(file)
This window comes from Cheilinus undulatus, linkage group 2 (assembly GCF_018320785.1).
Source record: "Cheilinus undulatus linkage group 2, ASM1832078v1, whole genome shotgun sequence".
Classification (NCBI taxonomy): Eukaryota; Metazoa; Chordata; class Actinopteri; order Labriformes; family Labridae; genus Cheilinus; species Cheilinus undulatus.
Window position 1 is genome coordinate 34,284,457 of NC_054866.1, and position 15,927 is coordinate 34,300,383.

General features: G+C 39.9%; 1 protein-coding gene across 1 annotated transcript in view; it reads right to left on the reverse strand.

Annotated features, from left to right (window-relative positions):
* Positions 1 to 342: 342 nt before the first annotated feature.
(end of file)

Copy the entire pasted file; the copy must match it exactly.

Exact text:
This window comes from Cheilinus undulatus, linkage group 2 (assembly GCF_018320785.1).
Source record: "Cheilinus undulatus linkage group 2, ASM1832078v1, whole genome shotgun sequence".
Classification (NCBI taxonomy): Eukaryota; Metazoa; Chordata; class Actinopteri; order Labriformes; family Labridae; genus Cheilinus; species Cheilinus undulatus.
Window position 1 is genome coordinate 34,284,457 of NC_054866.1, and position 15,927 is coordinate 34,300,383.

General features: G+C 39.9%; 1 protein-coding gene across 1 annotated transcript in view; it reads right to left on the reverse strand.

Annotated features, from left to right (window-relative positions):
* Positions 1 to 342: 342 nt before the first annotated feature.